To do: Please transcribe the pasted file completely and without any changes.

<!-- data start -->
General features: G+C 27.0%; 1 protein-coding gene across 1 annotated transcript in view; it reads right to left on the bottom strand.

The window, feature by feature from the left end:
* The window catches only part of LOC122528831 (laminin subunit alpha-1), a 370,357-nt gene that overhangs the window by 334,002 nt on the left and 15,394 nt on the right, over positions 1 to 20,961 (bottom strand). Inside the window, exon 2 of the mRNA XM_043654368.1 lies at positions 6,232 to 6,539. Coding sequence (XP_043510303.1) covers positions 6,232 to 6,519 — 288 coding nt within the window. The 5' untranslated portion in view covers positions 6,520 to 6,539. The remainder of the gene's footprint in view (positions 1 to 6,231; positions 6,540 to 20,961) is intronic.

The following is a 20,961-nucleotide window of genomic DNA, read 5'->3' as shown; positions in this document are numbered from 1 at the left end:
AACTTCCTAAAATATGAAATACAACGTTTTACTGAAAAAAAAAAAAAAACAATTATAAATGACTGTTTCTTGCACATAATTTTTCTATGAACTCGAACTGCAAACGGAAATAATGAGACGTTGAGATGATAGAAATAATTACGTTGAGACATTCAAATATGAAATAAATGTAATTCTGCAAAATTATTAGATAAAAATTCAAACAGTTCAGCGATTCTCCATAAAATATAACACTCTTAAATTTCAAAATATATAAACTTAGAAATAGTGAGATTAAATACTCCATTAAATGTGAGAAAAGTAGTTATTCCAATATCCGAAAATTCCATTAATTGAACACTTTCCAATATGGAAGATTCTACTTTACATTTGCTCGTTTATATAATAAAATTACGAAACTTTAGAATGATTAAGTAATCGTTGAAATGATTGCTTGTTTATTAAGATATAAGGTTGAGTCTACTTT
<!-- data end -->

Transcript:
General features: G+C 27.0%; 1 protein-coding gene across 1 annotated transcript in view; it reads right to left on the bottom strand.

The window, feature by feature from the left end:
* The window catches only part of LOC122528831 (laminin subunit alpha-1), a 370,357-nt gene that overhangs the window by 334,002 nt on the left and 15,394 nt on the right, over positions 1 to 20,961 (bottom strand). Inside the window, exon 2 of the mRNA XM_043654368.1 lies at positions 6,232 to 6,539. Coding sequence (XP_043510303.1) covers positions 6,232 to 6,519 — 288 coding nt within the window. The 5' untranslated portion in view covers positions 6,520 to 6,539. The remainder of the gene's footprint in view (positions 1 to 6,231; positions 6,540 to 20,961) is intronic.

The following is a 20,961-nucleotide window of genomic DNA, read 5'->3' as shown; positions in this document are numbered from 1 at the left end:
AACTTCCTAAAATATGAAATACAACGTTTTACTGAAAAAAAAAAAAAAACAATTATAAATGACTGTTTCTTGCACATAATTTTTCTATGAACTCGAACTGCAAACGGAAATAATGAGACGTTGAGATGATAGAAATAATTACGTTGAGACATTCAAATATGAAATAAATGTAATTCTGCAAAATTATTAGATAAAAATTCAAACAGTTCAGCGATTCTCCATAAAATATAACACTCTTAAATTTCAAAATATATAAACTTAGAAATAGTGAGATTAAATACTCCATTAAATGTGAGAAAAGTAGTTATTCCAATATCCGAAAATTCCATTAATTGAACACTTTCCAATATGGAAGATTCTACTTTACATTTGCTCGTTTATATAATAAAATTACGAAACTTTAGAATGATTAAGTAATCGTTGAAATGATTGCTTGTTTATTAAGATATAAGGTTGAGTCTACTTT